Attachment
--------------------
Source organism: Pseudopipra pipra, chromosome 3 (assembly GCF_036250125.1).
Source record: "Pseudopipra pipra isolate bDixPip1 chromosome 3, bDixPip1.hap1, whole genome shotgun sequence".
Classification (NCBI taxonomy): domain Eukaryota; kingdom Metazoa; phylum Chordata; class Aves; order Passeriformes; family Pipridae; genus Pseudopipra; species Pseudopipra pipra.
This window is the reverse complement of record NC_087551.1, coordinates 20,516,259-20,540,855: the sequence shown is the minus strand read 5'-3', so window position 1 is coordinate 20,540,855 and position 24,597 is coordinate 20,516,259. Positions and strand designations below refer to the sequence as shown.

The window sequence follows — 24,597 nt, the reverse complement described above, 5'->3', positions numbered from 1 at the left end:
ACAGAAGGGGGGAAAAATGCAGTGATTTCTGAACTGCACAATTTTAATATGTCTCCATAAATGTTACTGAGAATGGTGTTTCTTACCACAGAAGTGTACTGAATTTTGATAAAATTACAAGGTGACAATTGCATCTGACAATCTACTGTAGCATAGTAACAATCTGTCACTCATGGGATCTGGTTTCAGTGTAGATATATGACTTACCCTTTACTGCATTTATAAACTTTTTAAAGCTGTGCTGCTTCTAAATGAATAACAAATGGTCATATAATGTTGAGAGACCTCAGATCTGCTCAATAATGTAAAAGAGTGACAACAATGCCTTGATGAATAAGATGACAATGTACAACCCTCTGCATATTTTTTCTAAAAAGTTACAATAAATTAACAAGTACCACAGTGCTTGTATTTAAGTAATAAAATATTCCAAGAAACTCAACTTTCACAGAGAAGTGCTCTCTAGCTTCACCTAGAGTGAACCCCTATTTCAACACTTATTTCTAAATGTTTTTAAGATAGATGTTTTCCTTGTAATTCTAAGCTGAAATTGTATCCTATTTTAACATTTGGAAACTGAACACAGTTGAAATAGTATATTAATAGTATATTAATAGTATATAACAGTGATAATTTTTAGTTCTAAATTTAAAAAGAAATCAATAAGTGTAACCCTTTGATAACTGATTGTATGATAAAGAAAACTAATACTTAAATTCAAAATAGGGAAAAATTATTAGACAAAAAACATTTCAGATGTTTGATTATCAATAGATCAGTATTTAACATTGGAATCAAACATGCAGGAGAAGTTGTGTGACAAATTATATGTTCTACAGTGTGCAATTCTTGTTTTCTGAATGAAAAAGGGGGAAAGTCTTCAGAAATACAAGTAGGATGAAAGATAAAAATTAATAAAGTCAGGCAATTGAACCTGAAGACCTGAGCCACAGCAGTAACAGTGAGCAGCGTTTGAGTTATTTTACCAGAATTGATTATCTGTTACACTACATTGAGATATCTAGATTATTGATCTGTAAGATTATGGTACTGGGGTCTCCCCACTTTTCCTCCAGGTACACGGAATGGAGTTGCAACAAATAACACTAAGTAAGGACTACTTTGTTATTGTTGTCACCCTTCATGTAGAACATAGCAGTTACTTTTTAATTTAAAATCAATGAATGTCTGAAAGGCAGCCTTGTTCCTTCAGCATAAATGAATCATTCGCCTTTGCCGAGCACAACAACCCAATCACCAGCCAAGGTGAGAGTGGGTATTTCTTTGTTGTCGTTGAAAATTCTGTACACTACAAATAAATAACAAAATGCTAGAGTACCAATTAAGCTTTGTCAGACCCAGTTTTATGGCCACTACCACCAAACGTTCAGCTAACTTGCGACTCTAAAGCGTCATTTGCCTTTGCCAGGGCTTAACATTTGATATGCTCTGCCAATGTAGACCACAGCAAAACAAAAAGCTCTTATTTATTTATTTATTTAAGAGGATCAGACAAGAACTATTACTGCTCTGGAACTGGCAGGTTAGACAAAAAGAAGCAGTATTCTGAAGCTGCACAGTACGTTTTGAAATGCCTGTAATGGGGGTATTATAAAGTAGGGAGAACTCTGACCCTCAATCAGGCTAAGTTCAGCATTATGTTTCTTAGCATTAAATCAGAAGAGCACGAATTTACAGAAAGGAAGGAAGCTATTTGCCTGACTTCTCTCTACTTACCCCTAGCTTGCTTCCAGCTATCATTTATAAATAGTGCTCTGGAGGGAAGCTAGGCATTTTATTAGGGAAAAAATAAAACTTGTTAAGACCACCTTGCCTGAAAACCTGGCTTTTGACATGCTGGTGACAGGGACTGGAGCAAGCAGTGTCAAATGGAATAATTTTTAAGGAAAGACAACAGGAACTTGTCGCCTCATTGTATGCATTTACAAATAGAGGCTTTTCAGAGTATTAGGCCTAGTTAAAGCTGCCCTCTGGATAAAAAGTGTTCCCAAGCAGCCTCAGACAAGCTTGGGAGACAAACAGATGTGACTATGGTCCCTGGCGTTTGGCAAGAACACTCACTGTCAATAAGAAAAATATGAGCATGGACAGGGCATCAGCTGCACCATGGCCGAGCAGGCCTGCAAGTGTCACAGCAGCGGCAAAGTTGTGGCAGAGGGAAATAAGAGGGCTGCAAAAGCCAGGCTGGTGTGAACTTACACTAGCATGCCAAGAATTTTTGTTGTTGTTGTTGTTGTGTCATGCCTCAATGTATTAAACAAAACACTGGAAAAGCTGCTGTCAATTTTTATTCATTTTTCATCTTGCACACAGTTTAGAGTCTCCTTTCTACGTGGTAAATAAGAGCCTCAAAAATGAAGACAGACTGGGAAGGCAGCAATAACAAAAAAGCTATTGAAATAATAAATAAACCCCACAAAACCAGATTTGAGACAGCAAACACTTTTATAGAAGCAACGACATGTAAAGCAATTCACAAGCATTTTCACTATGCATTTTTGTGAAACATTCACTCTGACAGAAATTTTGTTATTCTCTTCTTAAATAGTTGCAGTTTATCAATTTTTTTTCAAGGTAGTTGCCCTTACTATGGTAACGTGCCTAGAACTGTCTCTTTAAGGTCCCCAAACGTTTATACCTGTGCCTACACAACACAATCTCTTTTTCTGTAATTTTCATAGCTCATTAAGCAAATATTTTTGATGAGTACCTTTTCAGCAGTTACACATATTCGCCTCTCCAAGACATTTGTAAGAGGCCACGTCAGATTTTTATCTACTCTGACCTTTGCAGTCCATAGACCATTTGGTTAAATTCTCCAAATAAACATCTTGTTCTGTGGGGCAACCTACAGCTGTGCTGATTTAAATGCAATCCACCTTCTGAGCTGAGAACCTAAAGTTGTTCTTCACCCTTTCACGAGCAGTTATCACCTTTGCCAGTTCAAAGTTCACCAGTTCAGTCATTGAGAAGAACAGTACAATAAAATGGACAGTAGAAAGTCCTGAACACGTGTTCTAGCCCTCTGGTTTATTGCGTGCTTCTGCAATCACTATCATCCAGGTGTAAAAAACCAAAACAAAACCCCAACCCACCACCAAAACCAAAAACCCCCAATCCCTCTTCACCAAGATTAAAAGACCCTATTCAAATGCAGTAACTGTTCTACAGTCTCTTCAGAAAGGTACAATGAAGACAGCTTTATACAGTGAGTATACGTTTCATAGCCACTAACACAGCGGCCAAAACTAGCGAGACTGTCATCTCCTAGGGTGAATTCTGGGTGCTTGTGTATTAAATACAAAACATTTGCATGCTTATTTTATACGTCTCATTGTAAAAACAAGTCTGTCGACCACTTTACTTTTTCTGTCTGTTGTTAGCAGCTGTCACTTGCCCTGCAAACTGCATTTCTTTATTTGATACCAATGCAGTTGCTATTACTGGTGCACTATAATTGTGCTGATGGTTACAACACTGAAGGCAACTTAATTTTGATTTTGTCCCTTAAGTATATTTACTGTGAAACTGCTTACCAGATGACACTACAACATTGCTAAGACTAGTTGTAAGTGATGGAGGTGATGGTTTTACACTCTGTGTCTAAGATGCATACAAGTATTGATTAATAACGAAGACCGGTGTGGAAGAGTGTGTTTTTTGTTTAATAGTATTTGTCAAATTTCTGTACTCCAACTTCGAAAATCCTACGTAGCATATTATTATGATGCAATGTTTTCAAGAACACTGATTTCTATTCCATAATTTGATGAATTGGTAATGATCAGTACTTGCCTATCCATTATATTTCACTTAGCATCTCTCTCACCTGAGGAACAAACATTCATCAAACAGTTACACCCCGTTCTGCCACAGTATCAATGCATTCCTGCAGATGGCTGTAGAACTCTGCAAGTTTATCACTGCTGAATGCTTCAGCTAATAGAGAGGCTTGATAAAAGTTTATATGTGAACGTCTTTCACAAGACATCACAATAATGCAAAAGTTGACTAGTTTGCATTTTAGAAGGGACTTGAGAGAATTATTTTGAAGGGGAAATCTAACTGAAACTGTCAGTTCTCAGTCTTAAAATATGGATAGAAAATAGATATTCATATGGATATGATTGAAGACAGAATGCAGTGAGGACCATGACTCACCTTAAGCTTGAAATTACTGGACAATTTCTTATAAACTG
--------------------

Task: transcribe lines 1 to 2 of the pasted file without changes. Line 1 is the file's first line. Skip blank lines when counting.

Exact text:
Source organism: Pseudopipra pipra, chromosome 3 (assembly GCF_036250125.1).
Source record: "Pseudopipra pipra isolate bDixPip1 chromosome 3, bDixPip1.hap1, whole genome shotgun sequence".